“We’re thrilled that the Court has let the 9th Circuit decision stand so that homeless people are not punished for sleeping on the streets when they have no other option,” said Maria Foscarinis, Executive Director at the Law Center. “But ultimately, our goal is to end homelessness through housing—which is effective and saves taxpayer dollars—so that no one has to sleep on the streets in the first place. We hope that the 9th Circuit decision will help communities find the political will to put that housing in place. Housing, not handcuffs, is what ends homelessness.”

The Martin v. Boise case challenged Boise’s enforcement of its Camping and Disorderly Conduct Ordinances against persons experiencing homelessness—those who need to sleep in public in the absence of adequate housing or shelter.  Last year, a panel of the 9th Circuit held that “as long as there is no option of sleeping indoors, the government cannot criminalize indigent, homeless people for sleeping outdoors, on public property, on the false premise they had a choice in the matter.” Following that ruling, the city of Boise petitioned the entire 9th Circuit to rehear the case (“en banc”), which was rejected in April. Boise then asked the Supreme Court to hear the case and today the Court rejected that request, thereby affirming that within the 9th Circuit, “the Eighth Amendment preclude[s] the enforcement of a statute prohibiting sleeping outside against homeless individuals with no access to alternative shelter.”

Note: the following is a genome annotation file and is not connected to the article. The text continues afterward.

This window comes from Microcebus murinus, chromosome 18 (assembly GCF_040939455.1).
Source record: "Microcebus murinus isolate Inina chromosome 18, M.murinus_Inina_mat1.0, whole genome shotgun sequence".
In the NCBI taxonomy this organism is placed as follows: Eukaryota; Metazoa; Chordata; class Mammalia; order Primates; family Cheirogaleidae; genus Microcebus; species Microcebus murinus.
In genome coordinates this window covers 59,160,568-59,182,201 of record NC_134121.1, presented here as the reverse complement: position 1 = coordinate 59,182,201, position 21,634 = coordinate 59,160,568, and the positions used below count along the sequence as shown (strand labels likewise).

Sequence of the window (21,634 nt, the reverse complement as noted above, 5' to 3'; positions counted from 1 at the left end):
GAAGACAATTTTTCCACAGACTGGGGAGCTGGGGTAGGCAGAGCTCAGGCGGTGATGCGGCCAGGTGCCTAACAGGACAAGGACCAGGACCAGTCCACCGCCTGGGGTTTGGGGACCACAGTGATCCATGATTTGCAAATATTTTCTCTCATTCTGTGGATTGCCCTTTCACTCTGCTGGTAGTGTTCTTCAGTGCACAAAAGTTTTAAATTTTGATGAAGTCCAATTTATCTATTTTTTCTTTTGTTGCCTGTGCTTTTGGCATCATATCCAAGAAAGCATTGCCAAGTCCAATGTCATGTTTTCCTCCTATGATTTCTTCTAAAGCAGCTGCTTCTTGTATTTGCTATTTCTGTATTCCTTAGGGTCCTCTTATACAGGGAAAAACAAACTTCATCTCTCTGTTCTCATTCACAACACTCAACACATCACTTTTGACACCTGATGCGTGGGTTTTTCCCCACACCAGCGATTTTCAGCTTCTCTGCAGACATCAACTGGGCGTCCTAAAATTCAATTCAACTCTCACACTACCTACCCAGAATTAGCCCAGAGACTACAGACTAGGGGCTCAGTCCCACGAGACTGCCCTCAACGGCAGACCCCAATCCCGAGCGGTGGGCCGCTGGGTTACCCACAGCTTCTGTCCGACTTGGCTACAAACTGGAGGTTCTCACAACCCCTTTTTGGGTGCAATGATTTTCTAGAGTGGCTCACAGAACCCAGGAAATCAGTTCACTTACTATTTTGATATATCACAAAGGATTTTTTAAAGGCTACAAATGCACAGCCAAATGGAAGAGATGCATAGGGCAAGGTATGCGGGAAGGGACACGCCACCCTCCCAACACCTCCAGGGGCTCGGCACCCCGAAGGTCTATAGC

“Despite the doom and gloom of the appellants and those who joined them in filing amici, this ruling is a win for everyone,” said Eric Tars, Legal Director at the Law Center. “Cities can still address encampments on their streets, they just have to do it in constructive ways that reduce harm and actually help end homelessness. Public health and public safety are best maintained by making sure everyone has an adequate place to live, not by putting homeless people in jail or giving them fines and fees they can’t pay.”